In September I was introduced to Three Avacados Coffee through my friend James at Ugandan Water Project. Knowing my love for Uganda and raving lunatic coffee fanaticism, he thought I’d love Three Avocados. He was right. Order three bags right away, and I love the coffee. But, even more, I love what Three Avocados is doing for clean water in the UG.
Joe Koenig, the man behind Three Avacados, travelled to Uganda last January and was so struck by the people he met and the need for clean water that he decided to do something to help. Rather than just give money, Joe had a truly innovative idea that would help bring clean water and support sustainability in Uganda. He started a coffee company.
The idea is pretty simple. Three Avocados buys coffee grown at 6,200 feet on the slopes of Mt. Elgon in eastern Uganda. They sell it online at threeavocados.org and in some regional grocery markets. Since they pay a fair price, they’re are helping to encourage and sustain local Ugandan agriculture. Plus the Uganda Bugisu is seriously good coffee.
“Ok, that sounds great, but what about the clean water thing? Where does that come in?” you ask.
I’m getting to that part. The twist here is that Three Avocados is a non-profit coffee company. “Wait, what? A coffee company that’s designed NOT to make money? What’s the point in that?” Well, it’s not that they don’t make money. It’s just that they send 100% of the profits back to Uganda to provide clean water. It’s genius! They aren’t just sending money from Uncle America! The money comes back to Uganda as the result of a product of Uganda.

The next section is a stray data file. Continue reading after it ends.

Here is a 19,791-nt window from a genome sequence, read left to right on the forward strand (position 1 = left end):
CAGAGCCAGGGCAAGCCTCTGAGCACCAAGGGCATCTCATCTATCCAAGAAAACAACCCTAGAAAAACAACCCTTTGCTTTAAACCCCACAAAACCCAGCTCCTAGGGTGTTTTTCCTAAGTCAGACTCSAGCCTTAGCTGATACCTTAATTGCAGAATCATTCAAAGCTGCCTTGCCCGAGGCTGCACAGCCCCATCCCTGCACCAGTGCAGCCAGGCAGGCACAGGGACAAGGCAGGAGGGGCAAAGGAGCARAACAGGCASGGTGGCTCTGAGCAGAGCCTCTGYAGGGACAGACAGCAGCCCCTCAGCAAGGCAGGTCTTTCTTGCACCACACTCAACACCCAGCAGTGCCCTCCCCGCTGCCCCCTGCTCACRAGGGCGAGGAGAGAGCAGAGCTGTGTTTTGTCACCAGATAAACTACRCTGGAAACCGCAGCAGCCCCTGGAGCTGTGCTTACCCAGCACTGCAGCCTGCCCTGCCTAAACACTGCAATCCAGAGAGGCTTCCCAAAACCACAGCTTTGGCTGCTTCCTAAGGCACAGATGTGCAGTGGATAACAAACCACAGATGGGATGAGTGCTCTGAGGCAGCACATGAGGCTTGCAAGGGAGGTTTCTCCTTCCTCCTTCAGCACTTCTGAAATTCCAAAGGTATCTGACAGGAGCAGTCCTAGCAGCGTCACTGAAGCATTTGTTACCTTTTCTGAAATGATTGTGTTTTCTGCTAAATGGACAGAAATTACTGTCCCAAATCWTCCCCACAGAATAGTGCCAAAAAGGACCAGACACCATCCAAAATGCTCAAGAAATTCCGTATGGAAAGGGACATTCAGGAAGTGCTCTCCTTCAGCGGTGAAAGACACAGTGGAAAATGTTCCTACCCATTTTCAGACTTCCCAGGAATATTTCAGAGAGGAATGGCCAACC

Business is growing. They just got an order for 300 bags of coffee. Wow! And the vision is to expand beyond Uganda. People in other coffee growing countries like Kenya, Rwanda, Hondurus and Peru need clean water too. To help them expand the project and their reach, Three Avocados has partnered with TippingBucket.org to fund new equipment and an advertising budget.
The idea behind Tipping Bucket is to allow individuals to help fund worthy endeavors by giving as little as a dollar to the cause. I love the whole crowd sourcing concept. You can head over to Tipping Bucket to read more about the Three Avocados project and support what they are doing.
And since you’re probably wondering what Three Avocados has to do with coffee or Uganda, head over to threeavocados.org to read the story. And while you’re there, buy some coffee. You won’t be sorry you did, and helping never tasted so good.
You can follow Three Avocados on Twitter at twitter.com/nonprofitcoffee.